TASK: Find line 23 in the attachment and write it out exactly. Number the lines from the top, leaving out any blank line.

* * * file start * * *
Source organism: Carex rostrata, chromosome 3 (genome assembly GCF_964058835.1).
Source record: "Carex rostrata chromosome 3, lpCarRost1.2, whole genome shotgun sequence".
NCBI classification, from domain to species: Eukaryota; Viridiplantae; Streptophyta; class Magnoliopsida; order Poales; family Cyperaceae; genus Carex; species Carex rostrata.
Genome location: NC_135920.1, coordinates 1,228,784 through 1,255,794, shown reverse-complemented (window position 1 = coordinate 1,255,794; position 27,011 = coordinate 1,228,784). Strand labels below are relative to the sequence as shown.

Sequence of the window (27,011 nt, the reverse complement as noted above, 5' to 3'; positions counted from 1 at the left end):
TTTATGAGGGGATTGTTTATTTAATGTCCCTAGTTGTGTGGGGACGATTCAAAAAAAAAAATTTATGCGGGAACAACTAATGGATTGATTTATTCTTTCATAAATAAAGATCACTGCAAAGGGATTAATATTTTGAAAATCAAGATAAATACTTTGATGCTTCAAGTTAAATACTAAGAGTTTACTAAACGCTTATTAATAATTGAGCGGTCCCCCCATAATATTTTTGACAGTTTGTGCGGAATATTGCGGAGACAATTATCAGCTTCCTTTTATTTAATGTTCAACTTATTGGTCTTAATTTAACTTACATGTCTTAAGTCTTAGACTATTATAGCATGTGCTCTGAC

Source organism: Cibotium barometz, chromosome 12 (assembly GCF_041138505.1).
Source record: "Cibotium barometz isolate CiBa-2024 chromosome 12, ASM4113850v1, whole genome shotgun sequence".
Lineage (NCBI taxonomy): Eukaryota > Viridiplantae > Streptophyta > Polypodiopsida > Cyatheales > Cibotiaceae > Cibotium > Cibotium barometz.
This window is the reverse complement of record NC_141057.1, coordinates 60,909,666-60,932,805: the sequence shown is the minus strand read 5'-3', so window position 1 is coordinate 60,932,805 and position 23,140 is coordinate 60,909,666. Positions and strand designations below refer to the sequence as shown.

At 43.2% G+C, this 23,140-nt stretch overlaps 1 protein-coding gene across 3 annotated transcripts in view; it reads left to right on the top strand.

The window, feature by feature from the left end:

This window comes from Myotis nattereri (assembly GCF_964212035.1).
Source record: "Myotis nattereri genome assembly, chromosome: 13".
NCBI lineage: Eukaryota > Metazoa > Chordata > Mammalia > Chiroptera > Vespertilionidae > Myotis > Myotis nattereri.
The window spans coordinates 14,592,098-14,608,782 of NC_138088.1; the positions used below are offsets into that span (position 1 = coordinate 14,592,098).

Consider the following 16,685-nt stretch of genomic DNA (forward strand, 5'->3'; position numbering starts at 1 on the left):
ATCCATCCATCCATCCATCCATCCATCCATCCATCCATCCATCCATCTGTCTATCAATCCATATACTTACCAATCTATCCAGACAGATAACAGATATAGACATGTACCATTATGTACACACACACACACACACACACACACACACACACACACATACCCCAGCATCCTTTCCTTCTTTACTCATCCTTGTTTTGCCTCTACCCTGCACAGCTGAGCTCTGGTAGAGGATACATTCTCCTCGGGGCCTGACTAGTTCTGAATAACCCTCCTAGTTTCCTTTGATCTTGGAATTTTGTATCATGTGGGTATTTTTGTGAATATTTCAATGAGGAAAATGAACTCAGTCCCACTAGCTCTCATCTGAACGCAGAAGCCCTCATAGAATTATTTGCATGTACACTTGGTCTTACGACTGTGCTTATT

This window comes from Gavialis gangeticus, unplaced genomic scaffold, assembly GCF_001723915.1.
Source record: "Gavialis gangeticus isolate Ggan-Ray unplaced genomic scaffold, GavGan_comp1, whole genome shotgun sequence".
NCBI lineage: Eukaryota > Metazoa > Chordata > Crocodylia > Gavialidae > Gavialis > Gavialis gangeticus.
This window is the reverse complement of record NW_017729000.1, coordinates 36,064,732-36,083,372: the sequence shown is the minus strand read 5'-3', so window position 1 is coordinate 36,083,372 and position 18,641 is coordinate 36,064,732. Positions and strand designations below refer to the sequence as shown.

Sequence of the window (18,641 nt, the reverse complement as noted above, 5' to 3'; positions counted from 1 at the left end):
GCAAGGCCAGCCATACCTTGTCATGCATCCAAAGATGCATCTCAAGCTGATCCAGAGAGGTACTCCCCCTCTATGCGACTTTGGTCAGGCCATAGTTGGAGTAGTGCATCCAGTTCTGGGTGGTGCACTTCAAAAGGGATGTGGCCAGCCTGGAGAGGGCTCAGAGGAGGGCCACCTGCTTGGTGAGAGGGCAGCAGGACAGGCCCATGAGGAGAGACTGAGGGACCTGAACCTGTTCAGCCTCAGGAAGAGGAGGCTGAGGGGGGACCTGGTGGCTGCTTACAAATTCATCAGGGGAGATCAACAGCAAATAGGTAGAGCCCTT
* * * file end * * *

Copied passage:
Sequence of the window (18,641 nt, the reverse complement as noted above, 5' to 3'; positions counted from 1 at the left end):